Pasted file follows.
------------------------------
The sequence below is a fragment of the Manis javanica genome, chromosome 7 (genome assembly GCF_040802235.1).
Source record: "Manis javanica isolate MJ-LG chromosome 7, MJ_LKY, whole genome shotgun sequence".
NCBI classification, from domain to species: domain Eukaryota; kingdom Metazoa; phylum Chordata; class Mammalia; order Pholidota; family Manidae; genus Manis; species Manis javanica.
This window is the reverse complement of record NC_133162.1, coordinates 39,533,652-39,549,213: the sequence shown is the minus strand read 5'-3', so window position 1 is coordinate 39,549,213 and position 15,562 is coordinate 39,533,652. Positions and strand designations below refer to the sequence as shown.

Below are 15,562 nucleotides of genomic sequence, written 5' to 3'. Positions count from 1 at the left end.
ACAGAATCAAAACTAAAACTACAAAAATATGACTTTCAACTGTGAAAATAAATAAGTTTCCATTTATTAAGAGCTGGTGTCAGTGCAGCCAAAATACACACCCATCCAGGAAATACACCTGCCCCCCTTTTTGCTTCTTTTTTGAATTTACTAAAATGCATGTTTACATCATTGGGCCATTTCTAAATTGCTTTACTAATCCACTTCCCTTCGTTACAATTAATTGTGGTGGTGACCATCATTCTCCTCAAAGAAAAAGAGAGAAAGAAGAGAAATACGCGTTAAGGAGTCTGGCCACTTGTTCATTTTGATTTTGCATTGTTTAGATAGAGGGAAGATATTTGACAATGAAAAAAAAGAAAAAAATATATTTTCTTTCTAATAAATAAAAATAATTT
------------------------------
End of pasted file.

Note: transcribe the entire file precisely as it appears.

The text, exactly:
The sequence below is a fragment of the Manis javanica genome, chromosome 7 (genome assembly GCF_040802235.1).
Source record: "Manis javanica isolate MJ-LG chromosome 7, MJ_LKY, whole genome shotgun sequence".
NCBI classification, from domain to species: domain Eukaryota; kingdom Metazoa; phylum Chordata; class Mammalia; order Pholidota; family Manidae; genus Manis; species Manis javanica.
This window is the reverse complement of record NC_133162.1, coordinates 39,533,652-39,549,213: the sequence shown is the minus strand read 5'-3', so window position 1 is coordinate 39,549,213 and position 15,562 is coordinate 39,533,652. Positions and strand designations below refer to the sequence as shown.

Below are 15,562 nucleotides of genomic sequence, written 5' to 3'. Positions count from 1 at the left end.
ACAGAATCAAAACTAAAACTACAAAAATATGACTTTCAACTGTGAAAATAAATAAGTTTCCATTTATTAAGAGCTGGTGTCAGTGCAGCCAAAATACACACCCATCCAGGAAATACACCTGCCCCCCTTTTTGCTTCTTTTTTGAATTTACTAAAATGCATGTTTACATCATTGGGCCATTTCTAAATTGCTTTACTAATCCACTTCCCTTCGTTACAATTAATTGTGGTGGTGACCATCATTCTCCTCAAAGAAAAAGAGAGAAAGAAGAGAAATACGCGTTAAGGAGTCTGGCCACTTGTTCATTTTGATTTTGCATTGTTTAGATAGAGGGAAGATATTTGACAATGAAAAAAAAGAAAAAAATATATTTTCTTTCTAATAAATAAAAATAATTT